LARAMIE, Wyo., March 14, 2022 (Newswire.com) - The American Transportation Research Institute (ARTI) named the ongoing diesel technician shortage as a top concern of 2022. This is especially worrying when considering estimations made by the U.S. Bureau of Labor Statistics predict that over 28,000 openings for diesel service technicians and mechanics will surface annually for the next 10 years. WyoTech, a leading diesel technician and auto mechanic school in Laramie, Wyoming, is aiming to not only change the narrative of trade school education but also highlight its importance to the workforce.
In this Q&A, President Jim Mathis discusses the current shortage of skilled labor workers, what WyoTech is doing to assist the industry, and how trade schools can partner with companies to provide employees.
- How does the current auto mechanic shortage tie into the larger issue of the skilled labor shortage in the U.S.? Similar to many of the trades in America, we have more skilled labor retiring and exiting the trades than we have younger folks entering those fields. Not only are we seeing people retire from the trades, the demand is higher than decades past, making the situation complex and dire.
- What is WyoTech doing, in terms of education, to help with this shortage? WyoTech is hyper-focused on nine-month programs to prepare tradesmen and women for entry-level positions at minimum. Our programs are structured with a full-time, eight-hour-a-day curriculum model supporting the industry with talent faster than a two-year or four-year school may offer.
- How does a trade school education differ from that of a four-year college? What do you think is the main differentiator? Focused, job-ready skill development. Unlike four-year options, WyoTech is only nine months, offering more credit hours in those nine months than most two-year programs. Our education has a focused approach in training mechanics to be job-ready in nine months with the skills they need for entry-level work. This allows our graduates an opportunity to enter the workforce three years faster than a four-year education. This generates less student debt. Additionally, our graduates will have three years' industry experience by the time their four-year peers even enter the workforce, also as entry-level talent. Our students should be seeing the financial value of having three-plus-years experience.
- What are some benefits trade schools offer that four-year colleges lack? Focused training. The four-year model requires at least two years of exploratory programming before a student has an opportunity to then focus less than two years on the major of their choice. Trade schools move much quicker than four-year schools, so the content and relevancy can shift and adjust quickly, whereas curriculum shifts at universities can take much longer.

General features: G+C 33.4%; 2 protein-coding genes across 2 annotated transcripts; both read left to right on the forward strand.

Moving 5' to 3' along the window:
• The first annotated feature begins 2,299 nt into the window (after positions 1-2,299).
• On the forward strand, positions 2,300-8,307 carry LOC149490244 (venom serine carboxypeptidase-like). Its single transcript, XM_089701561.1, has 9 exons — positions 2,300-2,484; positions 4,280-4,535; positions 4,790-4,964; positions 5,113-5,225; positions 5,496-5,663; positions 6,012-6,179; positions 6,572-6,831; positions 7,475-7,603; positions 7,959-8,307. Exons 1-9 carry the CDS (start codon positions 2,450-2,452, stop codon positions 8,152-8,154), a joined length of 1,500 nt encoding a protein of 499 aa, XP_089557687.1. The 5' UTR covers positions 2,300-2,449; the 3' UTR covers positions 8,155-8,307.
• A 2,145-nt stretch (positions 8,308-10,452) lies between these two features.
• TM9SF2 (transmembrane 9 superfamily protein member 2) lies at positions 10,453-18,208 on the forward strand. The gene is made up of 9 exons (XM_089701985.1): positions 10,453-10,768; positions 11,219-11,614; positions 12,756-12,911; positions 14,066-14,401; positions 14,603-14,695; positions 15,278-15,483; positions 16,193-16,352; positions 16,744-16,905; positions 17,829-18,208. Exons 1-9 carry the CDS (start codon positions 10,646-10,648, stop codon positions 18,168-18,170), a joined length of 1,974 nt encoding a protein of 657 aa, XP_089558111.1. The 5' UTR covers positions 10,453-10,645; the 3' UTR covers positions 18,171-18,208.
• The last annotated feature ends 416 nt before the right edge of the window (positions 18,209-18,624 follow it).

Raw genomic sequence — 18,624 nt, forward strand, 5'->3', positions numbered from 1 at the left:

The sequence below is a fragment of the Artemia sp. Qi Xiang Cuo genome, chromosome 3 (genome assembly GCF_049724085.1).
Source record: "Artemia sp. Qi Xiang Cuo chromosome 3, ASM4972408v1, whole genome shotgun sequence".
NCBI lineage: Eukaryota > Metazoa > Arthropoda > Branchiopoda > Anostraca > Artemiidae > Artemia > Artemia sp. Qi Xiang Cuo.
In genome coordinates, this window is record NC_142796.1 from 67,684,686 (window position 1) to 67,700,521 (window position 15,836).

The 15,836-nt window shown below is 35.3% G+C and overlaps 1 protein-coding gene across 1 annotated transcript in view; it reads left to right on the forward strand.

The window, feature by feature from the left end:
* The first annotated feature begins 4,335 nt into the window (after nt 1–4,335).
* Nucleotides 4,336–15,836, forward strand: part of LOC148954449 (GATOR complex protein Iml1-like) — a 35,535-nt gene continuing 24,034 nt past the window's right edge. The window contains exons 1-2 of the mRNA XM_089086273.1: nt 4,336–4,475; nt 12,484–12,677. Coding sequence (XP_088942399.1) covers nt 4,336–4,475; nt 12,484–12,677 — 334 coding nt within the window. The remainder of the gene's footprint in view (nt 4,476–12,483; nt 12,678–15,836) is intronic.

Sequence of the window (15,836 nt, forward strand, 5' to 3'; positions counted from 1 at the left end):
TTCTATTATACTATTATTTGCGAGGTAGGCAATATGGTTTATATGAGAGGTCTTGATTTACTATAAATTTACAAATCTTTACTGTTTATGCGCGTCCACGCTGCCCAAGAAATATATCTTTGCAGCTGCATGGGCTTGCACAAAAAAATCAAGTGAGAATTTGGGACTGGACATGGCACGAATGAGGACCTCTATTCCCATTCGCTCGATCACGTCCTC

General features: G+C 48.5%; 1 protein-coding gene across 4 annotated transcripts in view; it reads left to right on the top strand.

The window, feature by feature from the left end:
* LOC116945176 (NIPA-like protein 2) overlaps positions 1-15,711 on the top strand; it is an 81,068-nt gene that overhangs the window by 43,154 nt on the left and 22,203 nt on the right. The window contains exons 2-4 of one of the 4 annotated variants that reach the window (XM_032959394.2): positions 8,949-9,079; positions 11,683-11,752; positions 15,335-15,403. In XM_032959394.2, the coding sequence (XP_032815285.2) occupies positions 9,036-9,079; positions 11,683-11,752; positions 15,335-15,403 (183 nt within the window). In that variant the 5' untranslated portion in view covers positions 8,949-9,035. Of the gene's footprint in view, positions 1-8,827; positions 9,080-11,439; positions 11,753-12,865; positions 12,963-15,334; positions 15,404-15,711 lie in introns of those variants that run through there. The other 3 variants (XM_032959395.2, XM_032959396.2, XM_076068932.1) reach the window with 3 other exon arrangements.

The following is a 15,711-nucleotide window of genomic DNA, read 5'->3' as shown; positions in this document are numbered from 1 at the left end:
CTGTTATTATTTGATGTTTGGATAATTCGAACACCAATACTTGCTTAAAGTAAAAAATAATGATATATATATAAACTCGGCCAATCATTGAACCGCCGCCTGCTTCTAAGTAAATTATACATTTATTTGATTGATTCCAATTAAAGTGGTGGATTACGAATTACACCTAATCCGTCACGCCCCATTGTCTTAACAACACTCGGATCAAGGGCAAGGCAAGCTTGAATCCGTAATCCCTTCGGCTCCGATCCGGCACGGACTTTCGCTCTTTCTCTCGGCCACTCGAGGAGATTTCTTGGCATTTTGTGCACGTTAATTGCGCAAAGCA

- Why do you think prospective students are still skeptical about a trade school education? This country has seen its ebbs and flows in views on why the trades are valuable. For many decades, there seems to have been a perception by families that a four-year education was the only way to prosperity. With COVID shedding light on the pandemic and recession-proof careers, trades are being looked at as another path to prosperity. At the end of the day, we want families to choose the right path of prosperity for their kids. If you want to be a doctor, dentist or history teacher, the university path is for them. If coding, fixing vehicles, working with your hands, etc., is where your kids have passion, find a focused school that will give them relevant training to be job-ready in less than four years.
- What efforts should be made to put this skepticism to rest? COVID showcased the value of trades and the current student debt crisis highlights that the current model of education is not sustainable for American family prosperity. My advice is for families to look at all education options available and marry that with the goals of your student. Trades are not for everyone, and neither is a four-year school. The truth is, prosperity may be found in both, and life is too short not to get trained in what you will enjoy doing.
- How important to the automotive/diesel industry is it to carve out partnerships with trade schools, such as WyoTech, to increase the workforce? This highly depends on the demand. Transportation companies across the globe are in need of talent. Companies have an opportunity to work with WyoTech in donating equipment to work on, scholarships to students, tuition reimbursement opportunities for students who decide to work for those companies. Our program advisory committees also offer a great full-circle feedback loop on skills that need to be incorporated into the curriculum based on what is happening in shops across the nation. WyoTech has quarterly career fairs on campus for students to get a good idea of their opportunities after graduation. Our last career fair brought in over 70 employers from across the nation with openings all over the country. Continued presence with our students is the best way to engage their recruitment pool over time.
For more information about WyoTech's automotive schooling and diesel technician programs, please visit https://www.wyotech.edu.
WyoTech, formerly known as Wyoming Technical Institute, is a for-profit, technical college founded in Laramie, Wyoming, in 1966. WyoTech provides training programs that prepare students for careers as technicians in the automotive and diesel industry with nine-month training programs that focus on hands-on experience.